Norway tops global happiness report overtaking Denmark

Worldwide desk - Norway is the happiest place on Earth, according to a United Nations agency report - toppling neighbour Denmark from the number one position.

Norway jumped to top spot in the World Happiness Report despite the plummeting price of oil— a key part of its economy — but researchers said it's the "human things" that matter, such as a feeling of community which is strong in the Scandinavian country of 5 million. Income in the United States has gone up over the past decade, but happiness is declining.

According to report Denmark, Iceland, Switzerland and and Finland round out the top five, while the Central African Republic came last. Yet money is not the only ingredient in the recipe for happiness, the report said.

The World Happiness Report was released to coincide with the United Nation's International Day of Happiness today.

The rankings are based on six factors - per capita gross domestic product, healthy life expectancy, freedom, generosity, social support and absence of corruption in government or business.

The report ranks 155 countries.

As for America, the country fell to No. 14 from No. 11 in 2012 with a current average happiness rank of 6.993. In those surveys, people give scores from 1 to 10 on how much social support they feel they have if something goes wrong, their freedom to make their own life choices, their sense of how corrupt their society is and how generous they are. Nicaragua and Latvia increased the most. It was edited by Helliwell of CIFAR (Canadian Institute for Advanced Research) and the University of British Columbia; Richard Layard, Director of the Well-Being Programme at the London School of Economics; and Jeffrey Sachs, Director of the Earth Institute and the Sustainable Development Solutions Network.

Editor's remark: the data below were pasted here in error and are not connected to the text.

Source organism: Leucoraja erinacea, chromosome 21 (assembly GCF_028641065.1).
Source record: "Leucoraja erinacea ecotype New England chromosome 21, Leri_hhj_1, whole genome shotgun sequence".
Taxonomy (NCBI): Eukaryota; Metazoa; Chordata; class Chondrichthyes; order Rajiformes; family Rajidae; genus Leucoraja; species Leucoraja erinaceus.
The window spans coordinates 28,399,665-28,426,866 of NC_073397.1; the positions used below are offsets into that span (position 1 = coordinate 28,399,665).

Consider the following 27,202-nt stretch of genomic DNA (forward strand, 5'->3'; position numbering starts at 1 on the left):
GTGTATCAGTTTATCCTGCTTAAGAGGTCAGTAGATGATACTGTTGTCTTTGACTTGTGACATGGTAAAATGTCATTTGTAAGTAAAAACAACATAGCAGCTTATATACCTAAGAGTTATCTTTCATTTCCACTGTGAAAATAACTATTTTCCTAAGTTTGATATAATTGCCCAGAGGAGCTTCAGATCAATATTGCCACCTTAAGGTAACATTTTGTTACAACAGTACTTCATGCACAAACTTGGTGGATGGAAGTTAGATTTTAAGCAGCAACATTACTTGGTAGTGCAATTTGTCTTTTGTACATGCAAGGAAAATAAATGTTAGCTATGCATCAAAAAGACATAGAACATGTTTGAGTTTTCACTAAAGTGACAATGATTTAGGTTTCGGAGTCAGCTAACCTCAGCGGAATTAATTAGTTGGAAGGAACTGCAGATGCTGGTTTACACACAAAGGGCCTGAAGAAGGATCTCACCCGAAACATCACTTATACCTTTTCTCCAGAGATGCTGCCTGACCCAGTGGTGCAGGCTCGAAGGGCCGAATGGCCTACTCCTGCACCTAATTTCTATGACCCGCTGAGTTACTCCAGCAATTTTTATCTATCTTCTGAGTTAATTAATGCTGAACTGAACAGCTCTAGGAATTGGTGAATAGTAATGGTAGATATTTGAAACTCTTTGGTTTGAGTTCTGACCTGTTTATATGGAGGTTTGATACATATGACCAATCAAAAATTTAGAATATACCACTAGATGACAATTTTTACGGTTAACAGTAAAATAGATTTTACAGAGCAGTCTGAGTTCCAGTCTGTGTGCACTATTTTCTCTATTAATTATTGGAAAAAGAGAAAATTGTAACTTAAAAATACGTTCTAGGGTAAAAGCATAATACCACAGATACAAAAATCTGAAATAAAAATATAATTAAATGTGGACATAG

"But even if we top this statistic now we continue to prioritize mental health care, to improve follow-up of children and young people because many are still struggling".

America's problems with rising income inequality, distrust with the government, how the country reacted to the aftermath of the September 11 terrorist attacks and the nation's "deteriorating" educational system are some possible factors cited in the report.

Happiness - and doing what you love - is more important than politicians think, said study author Helliwell.

The World Happiness Report 2017 looks at trends in the data recording how highly people evaluate their lives on a scale running from 0 to 10.

"To do this successfully requires high levels of mutual trust, shared objective, generosity and good governance, all factors that help to keep Norway and other top countries where they are in the happiness rankings".

Germany was ranked 16th, the United Kingdom 19th and France 31st while US dropped one spot to 14th.

This list has been corrected to show the number for Denmark is 7.52, not 7.42, as sent previously.

  • Leroy Wright